We’ve all heard the saying, “I’ll believe it when I see it”or the Millennial version “pictures or it didn’t happen.” The human condition often only feels satisfied with absolutes, assurance, signs and wonders. Thomas has gotten a bad reputation throughout history because of his disbelief, and today we hear the phrase “doubting Thomas”, but can we really blame Thomas for his request? He was not the only Bible character who questioned God, and yet we don’t talk about a doubting Nathaniel or a doubting Gideon. Rather than faulting Thomas, he is an archetype of what many of us experience in our own lives especially in the midst of uncertain futures. Thomas was only asking for what his other friends had experienced. He felt he was missing out and when Jesus showed Himself, Thomas was the first to explicitly acknowledge Jesus’s divinity.
Historically, many churches have seen doubt as negative. In early Christianity, people were taught to accept the church’s teaching without question. It didn’t help that back then books were expensive and most people couldn’t read, so the only Biblical instruction was what was given by the priest. However, according to the Bible, doubt does not necessarily equate unbelief. Rather, Scripture tells us to think critically and examine the doctrines we are given. Even the Apostle Paul told his congregation to test what he was saying and examine it through the character of God.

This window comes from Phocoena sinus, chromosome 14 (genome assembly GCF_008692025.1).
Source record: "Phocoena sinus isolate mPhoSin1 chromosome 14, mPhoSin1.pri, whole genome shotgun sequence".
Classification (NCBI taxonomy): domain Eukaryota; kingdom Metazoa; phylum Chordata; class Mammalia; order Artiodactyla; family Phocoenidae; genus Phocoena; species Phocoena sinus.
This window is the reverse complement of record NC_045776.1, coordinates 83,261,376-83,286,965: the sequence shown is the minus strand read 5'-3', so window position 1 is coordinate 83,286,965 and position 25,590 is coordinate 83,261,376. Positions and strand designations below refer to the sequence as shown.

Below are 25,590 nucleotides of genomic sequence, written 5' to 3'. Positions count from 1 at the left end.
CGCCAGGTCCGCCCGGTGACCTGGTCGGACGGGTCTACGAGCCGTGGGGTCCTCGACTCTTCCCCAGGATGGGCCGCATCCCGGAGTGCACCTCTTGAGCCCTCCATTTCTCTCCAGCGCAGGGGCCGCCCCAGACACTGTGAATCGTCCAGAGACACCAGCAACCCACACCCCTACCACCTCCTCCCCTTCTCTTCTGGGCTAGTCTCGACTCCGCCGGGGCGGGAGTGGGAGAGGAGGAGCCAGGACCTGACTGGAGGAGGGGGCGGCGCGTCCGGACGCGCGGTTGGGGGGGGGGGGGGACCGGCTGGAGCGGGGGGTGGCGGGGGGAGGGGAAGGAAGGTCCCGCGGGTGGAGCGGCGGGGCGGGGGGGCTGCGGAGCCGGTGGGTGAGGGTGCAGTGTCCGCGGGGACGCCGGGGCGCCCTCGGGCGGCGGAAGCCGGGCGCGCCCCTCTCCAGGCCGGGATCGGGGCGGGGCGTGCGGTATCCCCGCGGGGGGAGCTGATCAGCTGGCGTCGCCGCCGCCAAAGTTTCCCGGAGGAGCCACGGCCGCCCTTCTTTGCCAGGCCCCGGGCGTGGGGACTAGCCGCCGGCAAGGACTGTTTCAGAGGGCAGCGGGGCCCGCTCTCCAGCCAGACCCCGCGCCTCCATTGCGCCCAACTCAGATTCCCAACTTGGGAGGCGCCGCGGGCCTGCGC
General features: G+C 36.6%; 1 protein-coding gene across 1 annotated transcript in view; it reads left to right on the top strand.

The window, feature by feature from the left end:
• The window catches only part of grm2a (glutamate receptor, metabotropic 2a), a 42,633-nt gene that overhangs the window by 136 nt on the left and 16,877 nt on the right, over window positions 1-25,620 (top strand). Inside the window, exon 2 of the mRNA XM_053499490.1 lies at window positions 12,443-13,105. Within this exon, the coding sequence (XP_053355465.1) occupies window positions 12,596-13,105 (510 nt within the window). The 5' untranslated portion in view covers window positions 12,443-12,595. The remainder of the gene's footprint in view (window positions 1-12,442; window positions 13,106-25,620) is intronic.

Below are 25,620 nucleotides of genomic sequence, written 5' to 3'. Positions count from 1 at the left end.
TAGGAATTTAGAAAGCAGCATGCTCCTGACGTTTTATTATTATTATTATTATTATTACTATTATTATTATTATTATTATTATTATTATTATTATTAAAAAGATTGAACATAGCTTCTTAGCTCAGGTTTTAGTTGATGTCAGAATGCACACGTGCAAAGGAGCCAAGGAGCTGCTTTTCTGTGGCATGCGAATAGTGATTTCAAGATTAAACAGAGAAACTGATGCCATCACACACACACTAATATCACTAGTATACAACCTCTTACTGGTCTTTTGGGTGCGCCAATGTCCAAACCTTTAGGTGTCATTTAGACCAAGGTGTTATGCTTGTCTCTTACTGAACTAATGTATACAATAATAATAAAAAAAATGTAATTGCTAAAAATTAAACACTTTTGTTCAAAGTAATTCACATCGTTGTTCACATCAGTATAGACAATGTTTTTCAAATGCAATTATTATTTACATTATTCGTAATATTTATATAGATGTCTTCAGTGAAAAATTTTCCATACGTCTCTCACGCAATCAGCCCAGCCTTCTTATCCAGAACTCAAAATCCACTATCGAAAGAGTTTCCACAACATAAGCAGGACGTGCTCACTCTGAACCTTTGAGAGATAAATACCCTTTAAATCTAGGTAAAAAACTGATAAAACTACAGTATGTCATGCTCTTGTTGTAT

Today there are many people and even some churches which try to present a Gospel different from the one of Christ. It can be confusing and complicated to know what is true especially when the arguments are compelling. The Bible does not tell us to follow something blindly, but to wrestle with the texts, and yes, at times, even to doubt. In my own life, I have sometimes been troubled by a Scripture passage or a sermon, but through study and wondering, it has caused my growth.